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Living Faith is a Christian blog that interacts with a variety of biblical, theological and practical topics written by Grand Canyon University's College of Theology faculty and specially invited guests of the college. Our content provides practical and biblical advice from a Christian worldview for living our faith in the midst of an increasingly secularized world. In addition, our content wrestles with cultural topics and issues that challenge how we live out our faith as believers. For this reason, contributors to our Christian blog strive to write with compassion and apologetic concern to honor Christ and edify the church in every way possible.
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Dear Theophilus: On God and Creation

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By Numa Gomez
Faculty, College of Theology

If God created us, then who created God?

Sincerely,

Theophilus

Dear Theophilus,

The question of who created God is usually brought up in philosophical discussions. It is a major objection that atheists place to justify their disbelief. It is also usually brought up in the question of the origins of the universe.

One of the most established principles of logic/science/reality is the principle of causality: something that has a beginning has a sufficient cause. So if we accept the fact that the universe had a beginning (even naturalists believe the universe had a starting point) it is self-evident that it has a cause. But what sort of cause is sufficient to explain the origins of the universe?

Rational thinking says this cause must be self-sufficient, super intelligent and incredibly powerful. This cause had to be eternal spirit.  Asking the question of someone who is eternal, someone who had no beginning, where they came from (Who created God?) is like asking “To whom is the bachelor married?” It is an illogical question. It also is a tricky question as it falsely assumes that this ultimate reality (God) had a beginning or was conceived by someone else.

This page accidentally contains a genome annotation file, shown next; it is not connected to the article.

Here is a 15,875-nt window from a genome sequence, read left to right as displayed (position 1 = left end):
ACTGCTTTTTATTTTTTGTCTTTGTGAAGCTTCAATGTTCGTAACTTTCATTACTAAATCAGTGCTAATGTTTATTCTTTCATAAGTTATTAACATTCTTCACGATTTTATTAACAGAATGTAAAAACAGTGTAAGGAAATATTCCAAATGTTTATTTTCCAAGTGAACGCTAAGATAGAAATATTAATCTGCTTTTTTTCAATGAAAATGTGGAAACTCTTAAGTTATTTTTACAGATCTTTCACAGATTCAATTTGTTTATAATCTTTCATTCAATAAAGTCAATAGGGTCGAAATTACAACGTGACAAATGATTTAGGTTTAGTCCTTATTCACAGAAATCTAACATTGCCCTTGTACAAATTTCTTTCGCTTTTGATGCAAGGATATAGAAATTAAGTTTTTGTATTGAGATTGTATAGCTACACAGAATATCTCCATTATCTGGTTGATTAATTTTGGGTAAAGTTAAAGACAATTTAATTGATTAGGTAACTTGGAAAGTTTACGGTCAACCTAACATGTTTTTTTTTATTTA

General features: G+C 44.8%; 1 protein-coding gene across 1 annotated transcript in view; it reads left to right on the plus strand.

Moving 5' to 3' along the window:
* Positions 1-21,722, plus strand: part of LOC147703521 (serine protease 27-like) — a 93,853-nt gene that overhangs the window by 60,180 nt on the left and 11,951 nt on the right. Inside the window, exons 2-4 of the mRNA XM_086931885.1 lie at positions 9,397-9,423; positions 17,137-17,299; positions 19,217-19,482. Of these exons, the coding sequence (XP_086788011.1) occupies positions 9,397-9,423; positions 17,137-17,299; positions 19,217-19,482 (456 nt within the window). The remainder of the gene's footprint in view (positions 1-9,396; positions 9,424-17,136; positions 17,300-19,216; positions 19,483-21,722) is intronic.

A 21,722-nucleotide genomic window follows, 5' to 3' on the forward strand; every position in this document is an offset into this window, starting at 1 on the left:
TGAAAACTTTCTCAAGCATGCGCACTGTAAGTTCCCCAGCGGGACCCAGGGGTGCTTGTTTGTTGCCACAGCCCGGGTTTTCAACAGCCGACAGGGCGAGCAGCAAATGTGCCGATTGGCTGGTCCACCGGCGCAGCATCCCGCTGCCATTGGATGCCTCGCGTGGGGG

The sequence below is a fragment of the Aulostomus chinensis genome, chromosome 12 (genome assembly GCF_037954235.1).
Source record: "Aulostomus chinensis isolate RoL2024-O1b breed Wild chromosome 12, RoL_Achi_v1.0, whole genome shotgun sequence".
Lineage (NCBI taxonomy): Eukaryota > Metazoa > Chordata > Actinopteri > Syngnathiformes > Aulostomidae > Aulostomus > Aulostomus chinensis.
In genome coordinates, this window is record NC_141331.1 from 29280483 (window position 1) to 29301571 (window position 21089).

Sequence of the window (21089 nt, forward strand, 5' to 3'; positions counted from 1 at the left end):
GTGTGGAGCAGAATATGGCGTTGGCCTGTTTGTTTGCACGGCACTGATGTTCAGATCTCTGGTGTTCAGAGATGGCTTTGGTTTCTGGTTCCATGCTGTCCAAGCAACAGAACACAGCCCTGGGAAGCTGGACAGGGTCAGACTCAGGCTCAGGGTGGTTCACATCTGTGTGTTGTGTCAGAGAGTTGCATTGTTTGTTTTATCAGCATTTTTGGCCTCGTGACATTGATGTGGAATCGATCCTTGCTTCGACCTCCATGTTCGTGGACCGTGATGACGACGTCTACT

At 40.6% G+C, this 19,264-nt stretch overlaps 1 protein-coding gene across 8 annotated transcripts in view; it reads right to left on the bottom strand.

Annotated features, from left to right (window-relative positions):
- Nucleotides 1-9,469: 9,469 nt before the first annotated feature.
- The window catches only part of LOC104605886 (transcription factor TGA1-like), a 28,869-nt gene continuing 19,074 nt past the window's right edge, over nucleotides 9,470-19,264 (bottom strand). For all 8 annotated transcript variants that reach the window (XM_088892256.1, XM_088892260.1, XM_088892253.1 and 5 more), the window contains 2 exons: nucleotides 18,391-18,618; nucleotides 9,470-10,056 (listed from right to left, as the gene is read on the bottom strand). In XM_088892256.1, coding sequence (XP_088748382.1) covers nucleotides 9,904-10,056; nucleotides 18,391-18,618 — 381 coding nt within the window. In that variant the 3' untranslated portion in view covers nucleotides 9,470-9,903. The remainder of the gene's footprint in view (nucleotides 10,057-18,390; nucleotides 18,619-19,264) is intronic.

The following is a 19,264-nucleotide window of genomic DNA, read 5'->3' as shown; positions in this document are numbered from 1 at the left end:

Even the early philosopher, Plato, understood that regardless of what he or any other philosopher conceived this ultimate reality to be that this cause was uncaused. So it is reasonable to accept the premise of an uncaused cause, mainly God.

God is an uncreated being who has no beginning and no end. If there is a person/thing/force that created God, then that person/thing/force would be God and god would be a created being, albeit powerful yet still created. And this created being is lesser than that which created him/her/it.

All of us are trying to identify the first cause of the universe.  It is as if this cause created us with a hunger or device that causes us to seek and inquire about this uncaused cause. Ecclesiastes 3:11 states; “He (God) has made everything beautiful in its time. Also, he has put eternity into man’s heart, yet so that he cannot find out what God has done from the beginning to the end.” Those who reject the existence of this uncaused cause must then, have to explain how the universe came to be without any cause; they also have to believe that life itself popped into existence without an adequate cause.

Scripture explains sufficiently about the Creator. We can also know this Creator from observing and studying nature. St. Augustine held that we ought to approach the quest for knowledge of the Creator by holding together the two sacred forms of revelation that God has given to humanity: the Book of Scripture and the Book of nature. His belief was that these two books are God’s perfect and complementary ways to communicate with his creation about Himself. Romans 1:18-22 teaches that we know sufficient about this Creator to understand the truth about God.  This is also why the ancient Hebrews used the name of YHWH (Yahweh) to refer to God as this meant that God is “the uncreated, self-existent One.”

So to answer the original question: No one created God. He is the only uncreated being existing eternally.

Do you have a question that you want answered by our Dear Theophilus writers? Send all of them to cotblog@gcu.edu with the subject line “Dear Theophilus.” To learn more about GCU’s College of Theology, visit our website or click the Request More Information button.

 

 

About Numa Gomez, MDiv
Faculty, College of Theology

Numa Gomez holds a Bachelor of Science in business administration (1992) and an MDiv in theology (2006) from Golden Gate Baptist Seminary (Scottsdale, AZ). He is a licensed ordained minister (Southern Baptist Convention) and served as pastor of a Hispanic church from 1997 – 2013. He is married to Pamela and they have two children, Luke (26) and Elisa (24).

Read more about Numa.